– HTS codes for AES are available here.
  – HTS codes that are not valid for AES are available here.

 
INTERNATIONAL TRAFFIC IN ARMS REGULATIONS (ITAR): 22 C.F.R. Ch. I, Subch. M, Pts. 120-130.
  

  – Last Amendment: 14 Feb 2018:
83 FR 6457-6458: Amendment to the International Traffic in Arms Regulations: Addition of South Sudan [Amends ITAR Part 126.]

  – The only available fully updated copy (latest edition: 25 Apr 2018) of the ITAR with all amendments is contained in Bartlett’s Annotated ITAR
(“BITAR”), by James E. Bartlett III. The BITAR contains all ITAR amendments to date, plus a large Index, over 800 footnotes containing amendment histories, case annotations, practice tips, DDTC guidance, and explanations of errors in the official ITAR text. Subscribers receive updated copies of the BITAR in Word by email, usually revised within 24 hours after every ITAR amendment.
 The BITAR is available by annual subscription from the Full Circle Compliance 
website
. BAFTR subscribers receive a 25% discount on subscriptions to the BITAR, please
contact us
to receive your discount code.
 

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EN_a319
. Weekly Highlights of the Daily Bugle Top Stories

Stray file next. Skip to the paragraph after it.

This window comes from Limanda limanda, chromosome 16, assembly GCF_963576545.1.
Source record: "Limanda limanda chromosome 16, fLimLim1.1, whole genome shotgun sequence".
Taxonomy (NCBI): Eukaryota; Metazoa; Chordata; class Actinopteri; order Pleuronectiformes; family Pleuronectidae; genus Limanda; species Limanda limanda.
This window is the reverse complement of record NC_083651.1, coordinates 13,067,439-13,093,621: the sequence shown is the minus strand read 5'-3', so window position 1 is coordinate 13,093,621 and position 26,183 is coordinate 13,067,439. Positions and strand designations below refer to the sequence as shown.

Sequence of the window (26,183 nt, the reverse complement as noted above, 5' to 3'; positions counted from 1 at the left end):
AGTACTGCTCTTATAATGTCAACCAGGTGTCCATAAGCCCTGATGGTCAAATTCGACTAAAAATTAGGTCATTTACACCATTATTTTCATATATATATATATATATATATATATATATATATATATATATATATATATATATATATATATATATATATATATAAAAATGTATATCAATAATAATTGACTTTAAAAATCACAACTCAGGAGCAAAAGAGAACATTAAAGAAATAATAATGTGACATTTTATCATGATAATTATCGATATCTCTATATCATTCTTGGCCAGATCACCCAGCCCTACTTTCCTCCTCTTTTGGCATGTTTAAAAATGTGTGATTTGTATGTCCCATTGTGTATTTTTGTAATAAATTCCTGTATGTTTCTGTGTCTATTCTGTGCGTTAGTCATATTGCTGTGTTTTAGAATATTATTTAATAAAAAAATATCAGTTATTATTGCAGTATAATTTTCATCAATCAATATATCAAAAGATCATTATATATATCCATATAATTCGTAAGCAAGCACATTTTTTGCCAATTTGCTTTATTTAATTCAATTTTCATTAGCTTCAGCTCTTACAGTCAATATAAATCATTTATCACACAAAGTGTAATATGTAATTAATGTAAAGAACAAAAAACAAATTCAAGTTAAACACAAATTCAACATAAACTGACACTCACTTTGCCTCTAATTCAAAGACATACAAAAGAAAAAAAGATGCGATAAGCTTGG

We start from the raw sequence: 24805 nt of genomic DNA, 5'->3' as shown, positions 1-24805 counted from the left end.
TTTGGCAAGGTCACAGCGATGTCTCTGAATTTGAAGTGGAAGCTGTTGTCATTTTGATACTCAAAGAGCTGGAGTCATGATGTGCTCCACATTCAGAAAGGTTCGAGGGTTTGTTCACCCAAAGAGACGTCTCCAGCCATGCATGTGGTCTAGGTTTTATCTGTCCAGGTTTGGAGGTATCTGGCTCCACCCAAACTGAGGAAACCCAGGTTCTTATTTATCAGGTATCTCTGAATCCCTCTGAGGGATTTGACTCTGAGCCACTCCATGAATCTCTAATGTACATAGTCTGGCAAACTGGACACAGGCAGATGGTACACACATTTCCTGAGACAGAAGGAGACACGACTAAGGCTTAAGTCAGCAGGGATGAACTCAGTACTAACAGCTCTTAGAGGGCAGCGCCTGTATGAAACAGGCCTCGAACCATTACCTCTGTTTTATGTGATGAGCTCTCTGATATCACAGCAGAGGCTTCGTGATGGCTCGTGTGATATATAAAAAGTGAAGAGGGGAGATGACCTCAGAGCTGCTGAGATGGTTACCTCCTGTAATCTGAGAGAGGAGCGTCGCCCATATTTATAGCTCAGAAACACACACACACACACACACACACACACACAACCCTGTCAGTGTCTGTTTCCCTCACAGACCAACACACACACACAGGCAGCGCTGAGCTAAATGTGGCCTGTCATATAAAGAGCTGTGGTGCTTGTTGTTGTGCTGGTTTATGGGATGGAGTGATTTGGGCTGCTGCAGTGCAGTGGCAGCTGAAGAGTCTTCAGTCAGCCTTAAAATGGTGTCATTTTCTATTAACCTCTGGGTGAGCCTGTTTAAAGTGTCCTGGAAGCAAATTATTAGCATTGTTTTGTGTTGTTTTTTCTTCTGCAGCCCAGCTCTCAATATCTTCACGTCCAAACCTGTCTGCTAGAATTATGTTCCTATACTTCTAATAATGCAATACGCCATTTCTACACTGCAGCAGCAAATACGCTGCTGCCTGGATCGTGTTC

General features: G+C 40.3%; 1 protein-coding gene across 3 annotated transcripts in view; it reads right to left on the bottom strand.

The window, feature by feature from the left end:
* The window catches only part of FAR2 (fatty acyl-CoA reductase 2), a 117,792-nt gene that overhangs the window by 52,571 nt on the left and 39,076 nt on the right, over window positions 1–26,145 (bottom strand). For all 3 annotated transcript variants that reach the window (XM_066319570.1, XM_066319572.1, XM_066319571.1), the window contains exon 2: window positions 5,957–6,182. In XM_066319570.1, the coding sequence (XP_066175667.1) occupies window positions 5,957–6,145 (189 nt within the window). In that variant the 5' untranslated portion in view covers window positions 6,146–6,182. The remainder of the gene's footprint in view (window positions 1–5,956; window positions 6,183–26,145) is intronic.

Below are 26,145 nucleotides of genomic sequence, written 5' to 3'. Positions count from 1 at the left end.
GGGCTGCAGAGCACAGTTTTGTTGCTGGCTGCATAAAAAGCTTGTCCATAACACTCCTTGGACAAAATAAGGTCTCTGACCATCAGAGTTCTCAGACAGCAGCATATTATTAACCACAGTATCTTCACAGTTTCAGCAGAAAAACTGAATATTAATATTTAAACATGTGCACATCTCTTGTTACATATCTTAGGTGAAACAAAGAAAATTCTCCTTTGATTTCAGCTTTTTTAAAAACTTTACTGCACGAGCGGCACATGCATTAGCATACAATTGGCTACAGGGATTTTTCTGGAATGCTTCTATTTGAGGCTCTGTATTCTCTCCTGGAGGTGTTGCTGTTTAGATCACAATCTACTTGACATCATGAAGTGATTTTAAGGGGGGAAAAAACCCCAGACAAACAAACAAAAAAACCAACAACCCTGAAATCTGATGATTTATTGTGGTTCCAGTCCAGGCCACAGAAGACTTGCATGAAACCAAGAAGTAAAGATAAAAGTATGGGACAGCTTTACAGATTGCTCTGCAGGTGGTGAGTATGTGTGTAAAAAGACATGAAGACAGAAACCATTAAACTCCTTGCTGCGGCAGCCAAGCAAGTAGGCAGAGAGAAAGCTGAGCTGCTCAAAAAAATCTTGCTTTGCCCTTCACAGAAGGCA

(Source: Editor)
 

Review last week’s top Ex/Im stories in “Weekly Highlights of Daily Bugle Top Stories” posted here.

* * * * * * * * * * * * * * * * * * * *

* The Ex/Im Daily Update is a publication of FCC Advisory B.V., compiled by: Editor, James E. Bartlett III; Assistant Editors, Alexander P. Bosch and Vincent J.A. Goossen; and Events & Jobs Editor, John Bartlett. The Ex/Im Daily Update is emailed every business day to approximately 8,000 readers of changes to defense and high-tech trade laws and regulations. We check the following sources daily: Federal Register, Congressional Record, Commerce/AES, Commerce/BIS, DHS/CBP, DOE/NRC, DOJ/ATF, DoD/DSS, DoD/DTSA, FAR/DFARS, State/DDTC, Treasury/OFAC, White House, and similar websites of Australia, Canada, U.K., and other countries and international organizations.  Due to space limitations, we do not post Arms Sales notifications, Denied Party listings, or Customs AD/CVD items.

* RIGHTS & RESTRICTIONS: This email contains no proprietary, classified, or export-controlled information. All items are obtained from public sources or are published with permission of private contributors, and may be freely circulated without further permission, provided attribution is given to “The Export/Import Daily Bugle of (date)”. Any further use of contributors’ material, however, must comply with applicable copyright laws.  If you would to submit material for inclusion in the The Export/Import Daily Update (“Daily Bugle”), please find instructions here.

* CAVEAT: The contents cannot be relied upon as legal or expert advice.  Consult your own legal counsel or compliance specialists before taking actions based upon news items or opinions from this or other unofficial sources.  If any U.S. federal tax issue is discussed in this communication, it was not intended or written by the author or sender for tax or legal advice, and cannot be used for the purpose of avoiding penalties under the Internal Revenue Code or promoting, marketing, or recommending to another party any transaction or tax-related matter.